Baby Bust: Many Americans may be feeling priced out of parenting

  • Nearly two thirds (63%) of Americans, age 18 or older, who don’t have children say they have no plans to have children in the future  
  • 30% of parents say they were reluctant to have children because of the cost of being a parent 
  • 24% of parents say it took them one or more years to financially recover from having a child(ren)

Americans are having fewer children. In fact, according to a recent study conducted by Qualtrics on behalf of Credit Karma, 42% of Americans, age 18 or older, do not currently have children. Of those, two-thirds say they do not wish to have children in the future. The question is, what’s behind America’s baby bust? According to the study, 30% of respondents who are now parents say they were reluctant to have children because of the costs associated with parenting. Factor in the cost of living crisis and rising childcare costs, and it’s possible more Americans could shy away from expanding their families. 

The financial toll of becoming new parents.

Among respondents who have children, nearly a quarter (24%) say it took them one or more years to financially recover after having a child. In this context, recovering financially refers to having the same financial situation as before having a child, including the same level of earnings and savings. Of respondents with children, urbanites’ finances appear to suffer the most. According to the study, parents living in rural or suburban areas were less likely to report their finances had taken a hit after having a child, 30% and 39% respectively, compared to 22% of urbanites. In the same vein, men were more likely than women to say their finances weren’t impacted at all, 37% compared to 28% of women.  

To take parental leave or to not take parental leave? 

Parental leave is not accessible to all, but it can help bridge the financial gap for new parents in addition to providing baby bonding time. According to the study, 57% of parents took parental leave of some kind after having children with most taking less than three months off (41%). Of those who took parental leave, one-third say their company offered packages for maternity and paternity leave with 40% saying they’re satisfied with the packages offered by their company. Although, men were more likely than their female counterparts to report that their company offered parental leave packages, 43% compared to 27% of women.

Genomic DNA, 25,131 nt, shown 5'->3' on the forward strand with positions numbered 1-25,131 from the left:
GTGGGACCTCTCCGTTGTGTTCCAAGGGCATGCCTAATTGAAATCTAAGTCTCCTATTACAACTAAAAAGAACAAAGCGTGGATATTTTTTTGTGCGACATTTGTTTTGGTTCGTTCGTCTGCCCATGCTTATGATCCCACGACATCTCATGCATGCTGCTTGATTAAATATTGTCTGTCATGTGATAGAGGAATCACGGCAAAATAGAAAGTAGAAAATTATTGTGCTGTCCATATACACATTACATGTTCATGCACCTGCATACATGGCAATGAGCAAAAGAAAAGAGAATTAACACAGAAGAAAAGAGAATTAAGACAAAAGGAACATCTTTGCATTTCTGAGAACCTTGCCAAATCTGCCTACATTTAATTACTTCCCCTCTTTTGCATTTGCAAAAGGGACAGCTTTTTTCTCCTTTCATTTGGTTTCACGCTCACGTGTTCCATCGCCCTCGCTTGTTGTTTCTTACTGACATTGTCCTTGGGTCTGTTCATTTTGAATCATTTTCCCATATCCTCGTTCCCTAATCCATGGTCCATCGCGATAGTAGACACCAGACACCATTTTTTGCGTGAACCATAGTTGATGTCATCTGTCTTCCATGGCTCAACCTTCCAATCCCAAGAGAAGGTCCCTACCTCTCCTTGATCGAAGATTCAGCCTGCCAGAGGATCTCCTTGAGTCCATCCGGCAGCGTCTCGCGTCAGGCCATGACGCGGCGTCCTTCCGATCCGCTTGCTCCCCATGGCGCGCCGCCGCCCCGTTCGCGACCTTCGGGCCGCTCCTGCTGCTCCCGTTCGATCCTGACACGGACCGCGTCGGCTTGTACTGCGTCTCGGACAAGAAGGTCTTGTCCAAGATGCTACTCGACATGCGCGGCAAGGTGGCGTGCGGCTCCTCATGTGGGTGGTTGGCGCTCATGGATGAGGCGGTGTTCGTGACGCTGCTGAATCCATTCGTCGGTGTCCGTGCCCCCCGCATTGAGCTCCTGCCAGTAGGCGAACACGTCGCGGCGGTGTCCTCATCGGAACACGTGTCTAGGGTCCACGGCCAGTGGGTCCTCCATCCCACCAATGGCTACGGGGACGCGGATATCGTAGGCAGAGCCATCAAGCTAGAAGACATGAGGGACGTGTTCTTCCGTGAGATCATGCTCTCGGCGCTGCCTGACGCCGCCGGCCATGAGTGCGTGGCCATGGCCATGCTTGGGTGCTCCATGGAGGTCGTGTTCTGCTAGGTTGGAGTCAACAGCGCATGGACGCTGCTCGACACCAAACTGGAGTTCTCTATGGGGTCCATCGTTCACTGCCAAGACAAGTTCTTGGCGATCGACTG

However, parental leave is not an option for all new parents, including the 34% of respondents who say they did not take parental leave at all. This trend was more common among men than women, with nearly half (48%) of men reporting they did not take parental leave, compared to 20% of women. Women also were more likely to report not returning to work at all after having children. According to the study, 17% of women didn’t go back to work after having children, while 0% of men shared that experience. What’s more, women may be sacrificing their careers due to the rising cost of childcare. According to the study, 34% of women with school age children say they’ve decided to leave their jobs because the cost of childcare is too expensive. Of parents who did return to work, 34% said they were afraid they wouldn’t be able to return to the same income they earned before having child(ren).

Reductions to pay make it harder for new parents to bounce back financially.

Income reductions are likely fueling financial setbacks for new parents, and it may be worse for women. According to the study, nearly a quarter of women (23%) say they had their pay reduced entirely while on parental leave compared to just 3% of men. This is a problem, especially when you consider that 30% of women say they did not have any money saved prior to going on leave, compared to just 5% of men. On the flip side, one-third of men say their pay remained the same during parental leave, compared to 19% of women. These factors could explain why 57% of women had to rely on their partner’s income due to a reduction in their own income during maternity leave. 

Hello baby, goodbye savings.

Among respondents who had savings prior to going on parental leave, 26% say they used more than half of their savings to cover the reduction in their income during parental leave. What’s more, nearly one-in-five women (18%) who had money saved say they used all of their savings to cover costs while on leave. Beyond dipping into savings, many new parents reported having to borrow money or take on debt to cover costs associated with going on parental leave. Of the 57% of parents who took parental leave, 42% said they had to borrow money or take on debt to pay for things with half saying they took on $2,001 or more in debt. 

This was especially common among younger respondents. According to the study, 63% of parents between the ages of 18 and 34 had to take on debt to cover costs associated with their parental leave whereas 17% of older parents, those aged 55 or above report ever having to take on debt to cover the costs of being a parent.

“It’s expensive to have children and, with rising childcare costs and the rising cost of living impacting everything from groceries and gas to housing and utilities, it’s possible these factors could impact Americans’ decisions to have children,” said Colleen McCreary, consumer financial advocate at Credit Karma. “Plus, not all parents have access to parental leave packages, which often serve as a lifeline for new parents. Right now, it’s important for companies to step up to provide employees with better benefits for parental leave and for government agencies to offer additional resources to parents, including guaranteed paid family leave for women.”


This survey was conducted online within the United States by Qualtrics on behalf of Credit Karma from July 7 to July 9, 2022 among 1,045 U.S. adults above the age of 18.